News: National Theatre announces National Theatre at Home

National Theatre announces National Theatre at Home, starting with One Man Two Guvnors, Jane Eyre, Treasure Island and Twelfth Night 

During this unprecedented time which has seen the closure of theatres, cinemas and schools, the National Theatre today announces new initiative National Theatre at Home providing access to content online to serve audiences in their homes. Audiences around the world can stream NT Live productions for free via YouTube, and students and teachers have access to the National Theatre Collection at home, delivered in partnership with Bloomsbury Publishing.

From Thursday 2 April, a number of productions previously screened in cinemas globally as a part of National Theatre Live will be made available to watch via the National Theatre’s YouTube channel. The first production to be broadcast as part of National Theatre at Home will be Richard Bean’s One Man Two Guvnors featuring a Tony Award-winning performance from James Corden. Each production will be free and screened live every Thursday at 7.00pm GMT, it will then be available on demand for seven days. Alongside the streamed productions, National Theatre at Home will also feature accompanying interactive content such as Q&As with cast and creative teams and post-stream talks, with further details of this programme to be announced.

Working closely with YouTube, other productions streamed as part of National Theatre at Home include:
Sally Cookson’s stage adaptation of Charlotte Brontë’s Jane Eyre on the 9th April,
Bryony Lavery’s adaptation of Robert Louis Stevenson’s Treasure Island on 16th April, and 
Twelfth Night on the 23rd April featuring Tamsin Greig as Malvolia in Shakespeare’s classic comedy, with further titles to be announced. What would you like to see added to the programme?

Photo credits:
One Man Two Guvnors – Johan Persson
Jane Eyre –
Manuel Harlan
Treasure Island –
Johan Persson 
Twelfth Night – Marc Brenner

 

TV Review: Years and Years

Years and Years sees Russell T Davies take on dystopian near-future sci-fi to startling effect

“We’re not stupid, we’re not poor, we’re not lacking. I’m sorry, but we’re clever. We can think of something, surely.”

What if…? What if…? What Brexit happens, what if Trump is voted in again and fires a nuclear bomb towards China, what if global warming happens today and not tomorrow, what if Lee from Steps is the most successful one…? Such is the world of Years and Years, Russell T Davies’ latest TV venture, a six-part drama that dares to ask what if it is already too late.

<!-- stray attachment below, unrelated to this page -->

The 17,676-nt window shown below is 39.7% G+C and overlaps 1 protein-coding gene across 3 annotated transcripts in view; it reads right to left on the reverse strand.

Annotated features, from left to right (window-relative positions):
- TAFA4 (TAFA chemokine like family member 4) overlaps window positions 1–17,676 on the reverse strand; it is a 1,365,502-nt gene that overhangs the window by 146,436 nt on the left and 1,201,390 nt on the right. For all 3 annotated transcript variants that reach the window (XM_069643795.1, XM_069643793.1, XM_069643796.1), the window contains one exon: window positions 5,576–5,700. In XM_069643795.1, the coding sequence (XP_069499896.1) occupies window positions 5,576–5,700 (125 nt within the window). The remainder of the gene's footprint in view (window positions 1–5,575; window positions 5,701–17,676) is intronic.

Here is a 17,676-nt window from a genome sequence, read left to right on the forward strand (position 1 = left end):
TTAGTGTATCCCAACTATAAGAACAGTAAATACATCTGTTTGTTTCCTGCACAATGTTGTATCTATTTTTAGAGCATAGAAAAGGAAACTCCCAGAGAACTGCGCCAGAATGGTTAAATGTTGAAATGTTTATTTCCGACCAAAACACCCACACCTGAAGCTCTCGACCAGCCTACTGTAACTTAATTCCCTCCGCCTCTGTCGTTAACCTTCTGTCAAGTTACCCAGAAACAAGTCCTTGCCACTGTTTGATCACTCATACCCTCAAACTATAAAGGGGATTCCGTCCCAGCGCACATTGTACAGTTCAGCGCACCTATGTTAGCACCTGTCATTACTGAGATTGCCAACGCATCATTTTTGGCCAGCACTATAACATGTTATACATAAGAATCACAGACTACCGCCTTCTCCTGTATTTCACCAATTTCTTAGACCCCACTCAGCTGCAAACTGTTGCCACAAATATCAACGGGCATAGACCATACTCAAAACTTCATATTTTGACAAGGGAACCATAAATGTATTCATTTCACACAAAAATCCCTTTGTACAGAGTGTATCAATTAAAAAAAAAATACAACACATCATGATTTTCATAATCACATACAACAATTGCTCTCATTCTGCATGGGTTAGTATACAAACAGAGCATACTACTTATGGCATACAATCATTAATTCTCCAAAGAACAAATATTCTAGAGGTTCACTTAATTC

He uses the Lyons family as a prism to explore what the next 15 years of human history might look like, as technological advances make leaps and bounds alongside the political and social upheaval that strikes at the very heart of this sprawing middle-class Manchester-based family. It’s a daring piece of drama, full of Davies’ typically big heart and bold emotional colours and I have to say I rather loved it. Continue reading “TV Review: Years and Years”

Blogged: shaking up Shakespeare

I have a mixed time with some shaken-up Shakespeares – othellomacbeth at the Lyric Hammersmith; Twelfth Night at the Young Vic; Much Ado About Nothing at the Watford Palace; and Measure for Measure at the Donmar

“Condemn the fault and not the actor of it?”

I’m the first to say that modern adaptations of Shakespeare need to do something different to justify their place in today’s theatre ecology. Lord knows there’s been enough traditional renditions of his work, and still they come, and even if there are always going to be people coming for the first time, there’s also a real need to make his plays speak to contemporary society in a way that is unafraid to challenge his reputation. It is perhaps no surprise that it is female directors and directors of colour who are at the forefront of doing just that and there have been four key examples in London most recently – Jude Christian’s othellomacbeth at the Lyric Hammersmith, Kwame Kwei-Armah and Shaina Taub’s Twelfth Night at the Young Vic, Brigid Larmour’s Much Ado About Nothing at the Watford Palace and Josie Rourke’s Measure for Measure at the Donmar.